Bangladesh has asked India to provide at least 0.5 million tonnes (mt) of parboiled rice on a government-to-government (G2G) basis for distribution through ration shops. The Sheikh Hasina Wajed administration has contacted India’s High Commissioner to Bangladesh for the supply, according to trade sources, even though Dhaka has issued two tenders for the importation of parboiled rice, importing Indian rice each for 50,000 tonnes. The December 6 and December 12 floating tenders will close on December 21 and December 17, respectively.
Bangladesh has contacted India after a group from Dhaka, which included the Food Secretary and Director General of the Food Directorate, visited Vietnam, Thailand, and Cambodia last month to hunt for supplies. The sources claim that Bangladesh moved to India because it was unable to purchase parboiled rice from these three nations at a price that was competitive. According to the sources, one of the four organizations NAFED, NCCF, Kendriya Bhandar, and Kribhco Agri could be sending rice to Bangladesh on a G2G basis. Thailand Rice Exporters Association, stated Pakistan’s offers for parboiled rice are between $453 and $457 per tonne, whereas Thailand is now offering it for $468 per tonne.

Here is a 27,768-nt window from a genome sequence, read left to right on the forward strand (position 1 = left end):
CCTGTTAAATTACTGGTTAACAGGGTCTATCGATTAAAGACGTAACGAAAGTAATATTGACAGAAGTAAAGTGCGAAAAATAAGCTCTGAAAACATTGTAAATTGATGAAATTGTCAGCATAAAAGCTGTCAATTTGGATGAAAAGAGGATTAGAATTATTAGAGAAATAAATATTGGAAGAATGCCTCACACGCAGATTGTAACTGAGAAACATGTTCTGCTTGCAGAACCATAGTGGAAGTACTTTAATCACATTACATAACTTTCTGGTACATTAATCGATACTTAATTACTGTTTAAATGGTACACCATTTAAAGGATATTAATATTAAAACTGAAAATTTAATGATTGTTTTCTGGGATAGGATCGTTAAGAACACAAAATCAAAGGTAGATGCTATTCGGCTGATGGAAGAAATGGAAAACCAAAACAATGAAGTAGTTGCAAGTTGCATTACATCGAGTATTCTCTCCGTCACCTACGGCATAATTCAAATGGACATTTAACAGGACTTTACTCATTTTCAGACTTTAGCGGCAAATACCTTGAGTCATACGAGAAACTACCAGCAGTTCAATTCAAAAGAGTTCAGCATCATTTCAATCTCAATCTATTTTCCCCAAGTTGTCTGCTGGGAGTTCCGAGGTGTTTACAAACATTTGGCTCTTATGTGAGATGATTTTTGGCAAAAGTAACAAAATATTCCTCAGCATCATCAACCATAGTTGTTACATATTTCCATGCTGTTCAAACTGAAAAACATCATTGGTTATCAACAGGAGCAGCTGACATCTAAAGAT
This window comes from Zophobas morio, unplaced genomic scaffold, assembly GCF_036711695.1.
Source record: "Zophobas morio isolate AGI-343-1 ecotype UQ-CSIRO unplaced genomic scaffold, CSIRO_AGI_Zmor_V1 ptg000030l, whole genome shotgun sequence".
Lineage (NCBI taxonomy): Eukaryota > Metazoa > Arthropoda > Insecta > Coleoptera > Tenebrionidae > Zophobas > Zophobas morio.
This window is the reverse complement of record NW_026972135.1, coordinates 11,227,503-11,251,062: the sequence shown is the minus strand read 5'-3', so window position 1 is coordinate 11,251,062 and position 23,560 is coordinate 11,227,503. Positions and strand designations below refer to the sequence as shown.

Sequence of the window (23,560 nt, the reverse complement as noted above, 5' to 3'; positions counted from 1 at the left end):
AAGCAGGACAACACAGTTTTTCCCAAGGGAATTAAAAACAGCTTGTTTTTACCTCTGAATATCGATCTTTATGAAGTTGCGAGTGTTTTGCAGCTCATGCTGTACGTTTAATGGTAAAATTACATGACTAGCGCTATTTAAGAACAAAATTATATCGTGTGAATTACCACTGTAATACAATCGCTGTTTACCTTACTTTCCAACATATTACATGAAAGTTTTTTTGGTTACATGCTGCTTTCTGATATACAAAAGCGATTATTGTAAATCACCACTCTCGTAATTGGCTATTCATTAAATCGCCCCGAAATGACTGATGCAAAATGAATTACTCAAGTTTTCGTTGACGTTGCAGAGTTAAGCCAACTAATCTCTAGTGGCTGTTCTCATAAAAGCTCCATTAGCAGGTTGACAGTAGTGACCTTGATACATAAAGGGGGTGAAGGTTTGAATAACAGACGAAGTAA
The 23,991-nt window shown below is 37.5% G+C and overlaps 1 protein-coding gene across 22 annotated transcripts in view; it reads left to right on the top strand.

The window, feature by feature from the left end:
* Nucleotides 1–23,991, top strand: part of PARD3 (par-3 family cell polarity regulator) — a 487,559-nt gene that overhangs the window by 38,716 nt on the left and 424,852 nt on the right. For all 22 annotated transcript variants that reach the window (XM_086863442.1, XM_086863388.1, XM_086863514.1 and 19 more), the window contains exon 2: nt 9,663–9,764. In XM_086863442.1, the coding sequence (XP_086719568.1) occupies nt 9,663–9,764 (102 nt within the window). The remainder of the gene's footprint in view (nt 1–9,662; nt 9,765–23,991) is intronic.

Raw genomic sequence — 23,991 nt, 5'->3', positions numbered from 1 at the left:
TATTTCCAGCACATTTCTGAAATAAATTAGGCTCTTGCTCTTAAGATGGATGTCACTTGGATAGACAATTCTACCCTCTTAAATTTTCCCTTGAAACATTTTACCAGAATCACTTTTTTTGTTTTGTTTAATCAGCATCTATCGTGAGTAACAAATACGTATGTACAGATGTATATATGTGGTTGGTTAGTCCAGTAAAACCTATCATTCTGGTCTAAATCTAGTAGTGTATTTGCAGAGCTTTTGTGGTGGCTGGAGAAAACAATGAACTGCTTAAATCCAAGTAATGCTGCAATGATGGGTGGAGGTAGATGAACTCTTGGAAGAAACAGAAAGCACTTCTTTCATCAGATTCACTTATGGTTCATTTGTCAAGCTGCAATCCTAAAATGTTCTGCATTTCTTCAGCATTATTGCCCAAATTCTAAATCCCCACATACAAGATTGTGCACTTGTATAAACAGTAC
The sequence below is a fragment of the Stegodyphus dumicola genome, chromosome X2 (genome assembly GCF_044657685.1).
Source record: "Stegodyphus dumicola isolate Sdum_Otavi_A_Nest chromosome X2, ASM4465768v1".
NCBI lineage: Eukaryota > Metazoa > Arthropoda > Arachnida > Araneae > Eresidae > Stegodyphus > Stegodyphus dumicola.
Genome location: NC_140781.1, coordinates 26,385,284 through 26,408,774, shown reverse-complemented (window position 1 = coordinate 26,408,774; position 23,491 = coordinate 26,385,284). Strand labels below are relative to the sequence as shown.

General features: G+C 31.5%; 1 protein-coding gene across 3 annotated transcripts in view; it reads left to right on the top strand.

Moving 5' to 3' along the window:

Indian parboiled rice is available for $373 and $377. In the last two weeks, Thailand’s offer price has grown by $56 a tonne, but Pakistan’s cost has barely changed. The cost of goods in India, however, has decreased by $1. Despite claiming to have abundant rice supplies, the Wajed government has started importing rice via G2G and private trading in order to head off potential crises. Since Bangladesh’s paddy crop has been impacted by weather, first by floods and subsequently by dry weather, prices for rice have risen during the previous several weeks.
Given that its exports have not been restricted, India may not have any issues supplying parboiled rice to Bangladesh. Fully broken rice shipments are prohibited as of September 9 as part of the Centre’s decision restricting rice exports, which also places a 20% export levy on non-basmati white rice. Basmati and parboiled rice are exempt from any restrictions. However, due to concerns that the Kharif paddy harvest may be reduced as a result of the affected key growing regions in West Bengal, eastern Uttar Pradesh, Bihar, Jharkhand, and Odisha, rice prices have been rising across the nation.